The R.F.C. sues, and is sued, as the statutory transferee of the capital stock, assets and liabilities of the U.S.C.C., pursuant to Executive Order No. 9630, 50 U.S.C.A.Appendix, ยง 601 note (10 F.R. 12245).

 On January 10, 1945, Commercial Union sent a telegram to J. A. O'Halloran of the Foreign Economic Administration [hereinafter referred to as the F.E.A.], of which the U.S.C.C. was a part, offering to buy garbanzos, stating:

'* * * We are anxious to secure 7,000 tons or part of same and we hereby offer your firm hundred and ten dollars per metric ton F.O.B., New Orleans stop for your information above material is intended for shipment to Spain.'

 On January 19, 1945, O'Halloran replied by telegram:

'Referring your telegram January 10. We accept your bid of $ 110 per metric ton for approximately 3900 tons Mexican Garbanzos * * *. We are confirming this with the understanding * * * that the Barbanzos [sic] are intended for shipment to Spain. * * *'

 This reply telegram also set forth additional terms of shipment and payment. By letter of January 25, 1945, on F.E.A. letterhead, C. N. Gibboney, Chief of the Food Production and Procurement Division, forwarded three copies of a confirmation of sale, S-11772, for signature by Commercial Union, two signed copies to be returned to the U.S.C.C., Food Production and Procurement Division. This confirmation of sale had the names of the U.S.C.C. and the Commercial Union typed in, and it stated in part:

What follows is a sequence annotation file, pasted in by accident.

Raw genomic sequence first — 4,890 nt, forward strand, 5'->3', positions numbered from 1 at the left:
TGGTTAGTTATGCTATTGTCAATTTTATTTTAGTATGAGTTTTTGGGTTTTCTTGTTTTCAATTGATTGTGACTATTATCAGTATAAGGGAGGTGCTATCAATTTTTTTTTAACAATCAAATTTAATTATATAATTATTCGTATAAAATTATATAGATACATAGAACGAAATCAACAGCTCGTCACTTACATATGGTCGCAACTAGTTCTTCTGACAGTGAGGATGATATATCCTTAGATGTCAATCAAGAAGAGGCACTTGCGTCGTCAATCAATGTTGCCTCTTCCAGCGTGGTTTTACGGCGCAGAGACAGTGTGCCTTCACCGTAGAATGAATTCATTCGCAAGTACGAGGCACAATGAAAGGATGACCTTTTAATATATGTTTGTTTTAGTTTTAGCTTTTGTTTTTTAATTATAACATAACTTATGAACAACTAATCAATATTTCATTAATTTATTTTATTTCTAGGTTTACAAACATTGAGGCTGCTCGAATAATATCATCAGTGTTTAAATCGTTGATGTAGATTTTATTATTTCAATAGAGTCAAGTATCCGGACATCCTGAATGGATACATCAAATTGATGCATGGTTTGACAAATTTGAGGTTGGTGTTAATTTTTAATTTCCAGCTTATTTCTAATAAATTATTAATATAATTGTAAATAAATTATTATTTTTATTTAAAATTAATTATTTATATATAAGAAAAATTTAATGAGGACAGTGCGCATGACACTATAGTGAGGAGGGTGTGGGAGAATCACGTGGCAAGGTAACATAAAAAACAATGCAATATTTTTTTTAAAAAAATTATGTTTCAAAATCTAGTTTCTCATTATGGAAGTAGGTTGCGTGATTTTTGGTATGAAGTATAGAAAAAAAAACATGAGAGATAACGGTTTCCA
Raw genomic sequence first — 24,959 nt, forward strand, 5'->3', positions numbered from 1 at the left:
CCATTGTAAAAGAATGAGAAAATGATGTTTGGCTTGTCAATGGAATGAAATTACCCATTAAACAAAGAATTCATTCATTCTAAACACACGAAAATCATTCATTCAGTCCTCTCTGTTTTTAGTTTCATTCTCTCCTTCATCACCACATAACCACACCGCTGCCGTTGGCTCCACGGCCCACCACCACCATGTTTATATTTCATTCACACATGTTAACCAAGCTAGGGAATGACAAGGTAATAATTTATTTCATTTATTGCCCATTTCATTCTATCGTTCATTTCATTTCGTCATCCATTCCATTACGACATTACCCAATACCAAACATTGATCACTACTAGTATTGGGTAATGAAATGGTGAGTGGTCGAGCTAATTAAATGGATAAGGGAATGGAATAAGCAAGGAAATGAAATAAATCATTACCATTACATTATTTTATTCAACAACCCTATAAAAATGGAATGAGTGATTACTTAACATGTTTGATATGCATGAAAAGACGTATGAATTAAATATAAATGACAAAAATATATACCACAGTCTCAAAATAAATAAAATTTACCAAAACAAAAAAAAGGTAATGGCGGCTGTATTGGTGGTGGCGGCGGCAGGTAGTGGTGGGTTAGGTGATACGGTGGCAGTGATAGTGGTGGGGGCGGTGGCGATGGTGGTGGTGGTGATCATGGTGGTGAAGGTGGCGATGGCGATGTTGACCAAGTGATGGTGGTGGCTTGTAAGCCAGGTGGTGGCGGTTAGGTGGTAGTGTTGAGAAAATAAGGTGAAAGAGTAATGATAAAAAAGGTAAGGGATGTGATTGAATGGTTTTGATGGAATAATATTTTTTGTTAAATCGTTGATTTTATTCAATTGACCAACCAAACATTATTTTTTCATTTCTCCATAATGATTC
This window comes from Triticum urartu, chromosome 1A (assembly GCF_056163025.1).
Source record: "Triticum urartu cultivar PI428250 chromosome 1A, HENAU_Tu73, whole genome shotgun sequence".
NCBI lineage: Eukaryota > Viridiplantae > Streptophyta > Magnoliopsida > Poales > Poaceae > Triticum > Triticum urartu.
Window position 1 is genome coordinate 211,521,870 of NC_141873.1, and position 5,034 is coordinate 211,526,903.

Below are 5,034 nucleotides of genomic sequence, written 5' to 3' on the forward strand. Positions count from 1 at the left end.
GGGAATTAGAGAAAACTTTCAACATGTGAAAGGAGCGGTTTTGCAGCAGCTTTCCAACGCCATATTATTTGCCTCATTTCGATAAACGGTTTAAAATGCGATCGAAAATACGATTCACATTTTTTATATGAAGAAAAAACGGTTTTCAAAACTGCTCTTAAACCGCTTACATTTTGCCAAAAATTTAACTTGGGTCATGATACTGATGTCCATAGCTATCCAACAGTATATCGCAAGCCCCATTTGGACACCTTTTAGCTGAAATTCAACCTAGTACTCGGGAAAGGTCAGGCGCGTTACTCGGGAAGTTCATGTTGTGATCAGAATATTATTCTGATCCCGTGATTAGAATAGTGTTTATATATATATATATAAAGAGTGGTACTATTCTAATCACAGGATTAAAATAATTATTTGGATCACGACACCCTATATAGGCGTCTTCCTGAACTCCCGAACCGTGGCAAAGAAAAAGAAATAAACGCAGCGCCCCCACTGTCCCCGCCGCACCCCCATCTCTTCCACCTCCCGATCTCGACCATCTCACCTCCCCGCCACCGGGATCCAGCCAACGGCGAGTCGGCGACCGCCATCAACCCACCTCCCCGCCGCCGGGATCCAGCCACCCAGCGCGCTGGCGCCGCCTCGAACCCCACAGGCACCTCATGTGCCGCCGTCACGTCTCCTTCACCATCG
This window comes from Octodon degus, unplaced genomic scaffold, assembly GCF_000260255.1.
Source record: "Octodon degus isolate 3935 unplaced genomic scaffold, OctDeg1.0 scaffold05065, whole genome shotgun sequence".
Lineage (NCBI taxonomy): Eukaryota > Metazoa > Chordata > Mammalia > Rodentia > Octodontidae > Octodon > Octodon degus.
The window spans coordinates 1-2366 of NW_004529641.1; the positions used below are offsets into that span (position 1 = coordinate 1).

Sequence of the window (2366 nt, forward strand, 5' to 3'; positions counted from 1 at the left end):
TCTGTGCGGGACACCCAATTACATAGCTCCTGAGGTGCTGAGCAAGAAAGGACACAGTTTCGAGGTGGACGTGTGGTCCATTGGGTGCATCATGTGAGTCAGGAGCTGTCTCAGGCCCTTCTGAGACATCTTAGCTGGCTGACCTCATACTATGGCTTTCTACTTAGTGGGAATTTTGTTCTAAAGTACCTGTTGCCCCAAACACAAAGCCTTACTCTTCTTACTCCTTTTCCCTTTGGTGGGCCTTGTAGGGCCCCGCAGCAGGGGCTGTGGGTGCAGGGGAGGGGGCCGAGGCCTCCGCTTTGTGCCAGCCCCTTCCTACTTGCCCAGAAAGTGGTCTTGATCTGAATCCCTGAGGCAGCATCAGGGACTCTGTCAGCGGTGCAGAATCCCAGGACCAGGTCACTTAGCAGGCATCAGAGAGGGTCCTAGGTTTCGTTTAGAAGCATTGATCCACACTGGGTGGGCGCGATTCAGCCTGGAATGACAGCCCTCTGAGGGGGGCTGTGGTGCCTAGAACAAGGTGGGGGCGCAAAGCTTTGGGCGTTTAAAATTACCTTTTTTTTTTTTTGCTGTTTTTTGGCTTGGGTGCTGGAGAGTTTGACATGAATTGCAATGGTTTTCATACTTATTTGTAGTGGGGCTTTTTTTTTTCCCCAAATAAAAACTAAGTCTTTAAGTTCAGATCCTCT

'This will confirm our sale under the name and date shown above in accordance with the terms and conditions stated herein:'

 The number was S-11772 and the date was January 19, 1945. It listed the terms of shipment and payment but made no mention of export or shipment to Spain.

 By letter of January 26, 1945, addressed to the U.S.C.C., Commercial Union returned the two copies of S-11772 duly accepted. By letter of February 21, 1945, Commercial Union forwarded to O'Halloran a cheque for $ 5,000, drawn to the order of the U.S.C.C., on account of the purchase price. A draft, dated April 18, 1945, was drawn to the order of the U.S.C.C. for the balance of the purchase price, in the amount of $ 441,688.28, on the Chemical Bank & Trust Company, and payment was received by the U.S.C.C. on April 24th by cheque drawn to its order.

 Meanwhile, between March 28th and April 18th, Commercial Union sold the garbanzos to customers, not in Spain, but in Cuba. It then made application to the F.E.A., the agency in charge of export licensing [Act of Congress July 2, 1940, c. 508, 54 Stat. 714], for licenses to ship to Cuba. All were rejected, save five which were at first validated but then revoked.

 On May 7th, O'Halloran wrote to Commercial Union, stating in part:

'This sale was made to you for shipment to Spain. We are now informed by your Mr. Antoniades and Mr. Horgan that you desire to export this quantity of garbanzos to Cuba. It has been determined that an export license cannot be approved for Cuba, however, we recommend that you make immediate application for an export license to Spain. If you are unable to export this merchandise to Spain, ...